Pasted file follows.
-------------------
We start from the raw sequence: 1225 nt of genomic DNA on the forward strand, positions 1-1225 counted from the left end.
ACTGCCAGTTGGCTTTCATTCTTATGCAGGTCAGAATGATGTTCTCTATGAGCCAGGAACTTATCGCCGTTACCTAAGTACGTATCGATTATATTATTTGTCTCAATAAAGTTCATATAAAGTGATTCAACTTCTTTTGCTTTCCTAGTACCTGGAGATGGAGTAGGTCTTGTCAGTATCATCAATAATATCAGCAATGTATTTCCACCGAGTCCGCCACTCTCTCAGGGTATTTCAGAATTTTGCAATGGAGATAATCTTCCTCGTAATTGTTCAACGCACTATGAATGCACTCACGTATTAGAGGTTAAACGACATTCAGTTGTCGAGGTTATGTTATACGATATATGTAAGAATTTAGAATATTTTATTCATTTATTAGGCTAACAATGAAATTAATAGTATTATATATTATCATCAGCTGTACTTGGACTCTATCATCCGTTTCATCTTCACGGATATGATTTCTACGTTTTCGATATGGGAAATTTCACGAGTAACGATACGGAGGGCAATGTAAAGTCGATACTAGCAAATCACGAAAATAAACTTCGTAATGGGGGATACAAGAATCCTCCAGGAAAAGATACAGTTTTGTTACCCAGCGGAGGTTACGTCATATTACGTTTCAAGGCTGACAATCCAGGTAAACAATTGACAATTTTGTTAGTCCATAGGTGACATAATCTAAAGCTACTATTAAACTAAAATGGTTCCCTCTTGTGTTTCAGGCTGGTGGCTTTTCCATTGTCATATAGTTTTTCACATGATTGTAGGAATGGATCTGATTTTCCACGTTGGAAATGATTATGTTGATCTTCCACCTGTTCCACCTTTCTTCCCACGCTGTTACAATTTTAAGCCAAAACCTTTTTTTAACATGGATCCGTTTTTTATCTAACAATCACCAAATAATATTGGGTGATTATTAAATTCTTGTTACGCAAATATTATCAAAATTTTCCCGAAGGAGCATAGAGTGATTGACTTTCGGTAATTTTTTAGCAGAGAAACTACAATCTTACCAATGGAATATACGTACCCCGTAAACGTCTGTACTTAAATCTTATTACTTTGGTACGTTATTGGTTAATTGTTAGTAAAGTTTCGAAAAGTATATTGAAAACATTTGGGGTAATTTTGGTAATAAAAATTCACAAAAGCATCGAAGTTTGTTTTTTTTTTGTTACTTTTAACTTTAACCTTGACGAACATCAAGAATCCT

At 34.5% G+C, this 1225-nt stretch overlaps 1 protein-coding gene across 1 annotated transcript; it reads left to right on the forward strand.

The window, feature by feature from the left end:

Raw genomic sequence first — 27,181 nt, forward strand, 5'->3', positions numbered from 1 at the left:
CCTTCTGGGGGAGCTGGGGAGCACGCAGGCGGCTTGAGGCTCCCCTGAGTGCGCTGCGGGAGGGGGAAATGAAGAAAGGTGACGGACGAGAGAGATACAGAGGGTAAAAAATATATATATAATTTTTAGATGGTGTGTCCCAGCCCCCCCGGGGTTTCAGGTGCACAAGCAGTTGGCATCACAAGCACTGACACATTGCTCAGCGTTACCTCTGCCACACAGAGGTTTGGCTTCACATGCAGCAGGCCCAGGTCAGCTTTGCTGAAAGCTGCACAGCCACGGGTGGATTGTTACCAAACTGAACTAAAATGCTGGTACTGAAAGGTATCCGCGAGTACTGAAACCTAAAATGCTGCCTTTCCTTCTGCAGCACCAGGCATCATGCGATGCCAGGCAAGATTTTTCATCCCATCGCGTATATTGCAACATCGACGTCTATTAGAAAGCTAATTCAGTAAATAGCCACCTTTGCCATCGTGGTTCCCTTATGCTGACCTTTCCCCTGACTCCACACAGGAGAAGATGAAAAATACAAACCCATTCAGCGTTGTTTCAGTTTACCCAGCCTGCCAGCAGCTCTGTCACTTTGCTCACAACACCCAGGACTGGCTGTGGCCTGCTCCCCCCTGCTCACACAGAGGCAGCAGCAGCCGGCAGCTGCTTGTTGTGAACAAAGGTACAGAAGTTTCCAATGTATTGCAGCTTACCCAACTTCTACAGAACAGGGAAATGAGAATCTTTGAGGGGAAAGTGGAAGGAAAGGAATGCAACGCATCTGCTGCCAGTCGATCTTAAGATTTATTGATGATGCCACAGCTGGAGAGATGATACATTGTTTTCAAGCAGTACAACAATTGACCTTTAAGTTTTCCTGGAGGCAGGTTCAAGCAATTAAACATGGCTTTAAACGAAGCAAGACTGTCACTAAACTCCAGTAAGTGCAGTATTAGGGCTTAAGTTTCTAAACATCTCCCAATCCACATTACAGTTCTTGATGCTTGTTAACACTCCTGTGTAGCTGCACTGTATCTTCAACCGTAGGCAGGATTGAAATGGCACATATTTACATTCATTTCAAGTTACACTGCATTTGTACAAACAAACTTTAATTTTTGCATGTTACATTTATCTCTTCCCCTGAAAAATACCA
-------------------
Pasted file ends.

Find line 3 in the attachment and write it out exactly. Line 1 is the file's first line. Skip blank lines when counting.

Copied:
At 34.5% G+C, this 1225-nt stretch overlaps 1 protein-coding gene across 1 annotated transcript; it reads left to right on the forward strand.